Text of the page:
Is 10 to 12% per year a realistic goal?

Finding Higher Investment Returns

by Gary Foreman


I have read a lot on saving money and retirement. In most of the articles, it is stated that you can get investment returns of 10% or 12%. Where do you go to find this kind of earnings? If you have to invest in the stock market, where do you find a person to help you do this without them getting most of your money for helping you?
Joy

Joy asks two very good questions. What is a reasonable investment return for her retirement savings? And, what does she need to do to earn it? We'll begin by looking at the return question. Is 10 to 12% per year a realistic goal?

The first thing for Joy to remember is that as the potential return increases, so does the risk of loss of part or all of her investment. But, not all risks are the same. She needs to evaluate the risks.

For instance, with a CD, she'll have a bank guarantee that she can have 100% of her principal back any time she wants it (minus any interest penalties for early withdrawal).

Or she could choose to invest in stocks. Greater risk, but also a greater possible reward. The risk is different, however. No one can guarantee that any stock, fund or market will go up in the next year. So there's greater risk for the next year.

But, suppose that Joy is years away from retirement. If she'll be keeping her investment for ten years and is willing to own a variety of companies, the risk can be largely eliminated. For instance, the Dow Jones Industrials have gone up in every ten-year period going back for over 100 years. Including the depression years.

One other interesting item. What Joy really needs to know is what the Compounded Annual Growth Rate (CAGR) is. That's not the same as asking what the "average" return is. The difference is in how compounding affects up and down years. You could do the math manually, but a financial calculator is much easier.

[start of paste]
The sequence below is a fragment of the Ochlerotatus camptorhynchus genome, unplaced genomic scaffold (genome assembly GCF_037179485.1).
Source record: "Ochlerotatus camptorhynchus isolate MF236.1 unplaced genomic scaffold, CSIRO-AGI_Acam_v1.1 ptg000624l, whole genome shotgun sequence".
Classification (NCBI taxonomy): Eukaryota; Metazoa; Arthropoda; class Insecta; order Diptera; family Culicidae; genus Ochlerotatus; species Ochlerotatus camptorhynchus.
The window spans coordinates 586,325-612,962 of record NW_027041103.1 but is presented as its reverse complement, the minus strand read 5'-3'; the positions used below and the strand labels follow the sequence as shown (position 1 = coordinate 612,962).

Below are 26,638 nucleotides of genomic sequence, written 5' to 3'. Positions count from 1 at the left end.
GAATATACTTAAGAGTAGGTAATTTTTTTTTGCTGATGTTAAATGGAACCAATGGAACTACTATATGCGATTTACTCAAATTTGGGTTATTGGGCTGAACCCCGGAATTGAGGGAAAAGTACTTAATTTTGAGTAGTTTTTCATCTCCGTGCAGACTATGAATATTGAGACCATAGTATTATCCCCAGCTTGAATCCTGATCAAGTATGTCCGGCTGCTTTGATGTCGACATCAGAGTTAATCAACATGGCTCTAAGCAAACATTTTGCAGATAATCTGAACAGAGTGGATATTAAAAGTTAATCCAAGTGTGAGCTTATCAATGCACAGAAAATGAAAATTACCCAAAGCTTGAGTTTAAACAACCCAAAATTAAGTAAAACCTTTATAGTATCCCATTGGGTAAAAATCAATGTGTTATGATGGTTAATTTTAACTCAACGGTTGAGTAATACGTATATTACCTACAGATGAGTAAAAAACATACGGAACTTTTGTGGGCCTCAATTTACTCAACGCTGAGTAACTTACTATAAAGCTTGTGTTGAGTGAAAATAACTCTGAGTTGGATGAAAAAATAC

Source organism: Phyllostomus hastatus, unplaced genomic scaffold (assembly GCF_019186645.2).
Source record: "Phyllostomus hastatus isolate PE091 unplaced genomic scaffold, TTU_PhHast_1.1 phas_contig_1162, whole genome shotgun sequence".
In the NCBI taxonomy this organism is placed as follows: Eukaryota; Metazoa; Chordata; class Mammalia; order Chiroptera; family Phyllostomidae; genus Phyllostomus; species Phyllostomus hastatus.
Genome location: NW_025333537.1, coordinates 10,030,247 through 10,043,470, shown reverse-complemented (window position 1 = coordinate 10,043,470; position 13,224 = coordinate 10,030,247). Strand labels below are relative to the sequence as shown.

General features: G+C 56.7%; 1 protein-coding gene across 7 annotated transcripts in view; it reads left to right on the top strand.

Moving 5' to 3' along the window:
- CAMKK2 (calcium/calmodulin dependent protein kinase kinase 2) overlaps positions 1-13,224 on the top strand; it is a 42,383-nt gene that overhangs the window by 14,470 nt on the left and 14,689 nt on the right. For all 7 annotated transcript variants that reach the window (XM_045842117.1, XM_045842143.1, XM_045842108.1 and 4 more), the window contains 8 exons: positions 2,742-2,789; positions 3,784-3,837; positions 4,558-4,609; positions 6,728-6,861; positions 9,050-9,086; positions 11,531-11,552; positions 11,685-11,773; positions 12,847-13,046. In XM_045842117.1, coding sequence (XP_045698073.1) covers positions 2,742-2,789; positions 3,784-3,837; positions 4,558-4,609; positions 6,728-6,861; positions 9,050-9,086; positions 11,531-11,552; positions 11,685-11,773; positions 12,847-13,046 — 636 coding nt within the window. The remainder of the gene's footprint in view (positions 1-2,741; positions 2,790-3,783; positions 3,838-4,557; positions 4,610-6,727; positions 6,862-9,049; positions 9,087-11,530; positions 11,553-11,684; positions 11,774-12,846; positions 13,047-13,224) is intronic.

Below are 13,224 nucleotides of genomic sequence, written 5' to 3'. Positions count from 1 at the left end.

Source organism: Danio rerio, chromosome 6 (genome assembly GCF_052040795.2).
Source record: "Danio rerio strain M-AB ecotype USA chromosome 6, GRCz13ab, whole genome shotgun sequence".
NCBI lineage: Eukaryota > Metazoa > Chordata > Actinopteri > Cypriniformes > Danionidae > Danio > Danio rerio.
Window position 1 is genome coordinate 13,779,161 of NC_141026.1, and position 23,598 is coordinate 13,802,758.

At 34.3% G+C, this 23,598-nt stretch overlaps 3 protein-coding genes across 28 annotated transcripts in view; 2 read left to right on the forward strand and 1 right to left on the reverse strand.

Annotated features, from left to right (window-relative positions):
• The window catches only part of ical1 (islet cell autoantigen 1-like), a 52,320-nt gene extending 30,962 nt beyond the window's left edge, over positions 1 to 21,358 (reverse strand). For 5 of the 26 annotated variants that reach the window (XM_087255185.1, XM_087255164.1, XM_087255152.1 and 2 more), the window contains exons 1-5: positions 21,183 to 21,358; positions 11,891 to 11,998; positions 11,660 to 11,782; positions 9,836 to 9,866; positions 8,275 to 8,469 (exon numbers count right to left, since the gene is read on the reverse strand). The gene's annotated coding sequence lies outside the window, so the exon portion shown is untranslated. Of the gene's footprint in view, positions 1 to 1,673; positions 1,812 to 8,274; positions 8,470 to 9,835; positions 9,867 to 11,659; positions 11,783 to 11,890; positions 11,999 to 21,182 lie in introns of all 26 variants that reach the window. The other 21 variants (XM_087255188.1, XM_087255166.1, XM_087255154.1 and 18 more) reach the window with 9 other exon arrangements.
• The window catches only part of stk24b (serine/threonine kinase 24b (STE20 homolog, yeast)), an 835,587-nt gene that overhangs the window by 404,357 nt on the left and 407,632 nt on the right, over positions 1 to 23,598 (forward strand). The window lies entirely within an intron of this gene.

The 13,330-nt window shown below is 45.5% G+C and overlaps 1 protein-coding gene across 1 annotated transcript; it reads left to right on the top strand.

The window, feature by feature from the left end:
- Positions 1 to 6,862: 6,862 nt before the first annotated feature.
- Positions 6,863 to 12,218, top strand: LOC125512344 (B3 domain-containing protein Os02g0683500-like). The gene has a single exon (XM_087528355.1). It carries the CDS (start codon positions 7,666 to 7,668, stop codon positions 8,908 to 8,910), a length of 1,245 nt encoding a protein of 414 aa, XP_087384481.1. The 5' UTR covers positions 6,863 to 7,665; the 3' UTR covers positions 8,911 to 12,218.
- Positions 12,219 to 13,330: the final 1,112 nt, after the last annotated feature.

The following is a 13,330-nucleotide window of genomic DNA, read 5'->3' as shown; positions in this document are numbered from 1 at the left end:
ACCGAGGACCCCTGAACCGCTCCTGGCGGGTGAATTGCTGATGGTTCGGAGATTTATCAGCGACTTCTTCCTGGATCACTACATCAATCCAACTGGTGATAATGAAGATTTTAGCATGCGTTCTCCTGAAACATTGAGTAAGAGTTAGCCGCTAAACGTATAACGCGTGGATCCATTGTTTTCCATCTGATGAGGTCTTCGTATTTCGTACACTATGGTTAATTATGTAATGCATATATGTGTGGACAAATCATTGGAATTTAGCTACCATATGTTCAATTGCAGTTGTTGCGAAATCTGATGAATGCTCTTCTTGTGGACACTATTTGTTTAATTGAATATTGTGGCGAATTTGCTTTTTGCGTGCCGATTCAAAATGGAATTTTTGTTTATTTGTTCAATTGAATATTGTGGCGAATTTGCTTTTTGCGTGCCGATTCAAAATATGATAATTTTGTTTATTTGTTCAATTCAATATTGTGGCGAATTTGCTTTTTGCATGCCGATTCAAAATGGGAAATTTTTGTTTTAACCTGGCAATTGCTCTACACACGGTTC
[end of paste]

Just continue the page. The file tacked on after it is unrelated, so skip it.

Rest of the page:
Back to Joy's original question. Is 10% possible? Yes, as a matter of fact, it is. The S&P 500 CAGR has been in the range of 10.5 to 11% per year for 10-year periods since 1926. So if Joy can just do as well as the historic market average, she should do ok.

What about bonds? Over the long term, stocks will outperform long risk-free bonds by about 6%. So if Joy wants to be in that 10% range, she'll need to stay with stocks.

Now to the second part of Joy's question. Where can she get advice in selecting investments? Selecting individual stocks is not a good idea. Finding a good broker will be difficult. When I was a broker, we were instructed to find 200 clients who could produce $1,000 worth of commissions in a year. Very few retirement accounts are that large. So Joy would always be at the bottom of the broker's list.

Joy will do much better investing in something called an "index fund." Not only can an index fund earn you the stock market average, but also it will do so with minimal expenses since it doesn't need a large staff to decide which stocks to buy and sell.

The Securities and Exchange Commission (SEC) website describes an index fund as a "mutual fund or Unit Investment Trust whose investment objective typically is to achieve the same return as a particular market index, such as the S&P 500 Composite Stock Price Index, the Russell 2000 Index, or the Wilshire 5000 Total Market Index."

Joy will need to do a little research before choosing a fund. But, it's not something that's too difficult for the average adult. She can find help online at The Motley Fool site. And there are numerous books on the subject. Any by John Bogle are excellent. He's the man who literally invented the mutual fund back in the 1950s and is a supporter of index funds.

If Joy wants to take an active part in managing her retirement portfolio, she might want to select a couple of different index funds. Different indexes will behave differently in different economies and a changing world. NASDAQ will be more affected by technology stocks than the Dow Jones Industrials. For instance, if she's bullish on technology, she should have more of a NASDAQ index and less of the Dow Jones one.

Bottom line? Over the long term, Joy should be able to earn about 10% on her retirement savings without spending a lot of time or money managing her investments.

Reviewed August 2017


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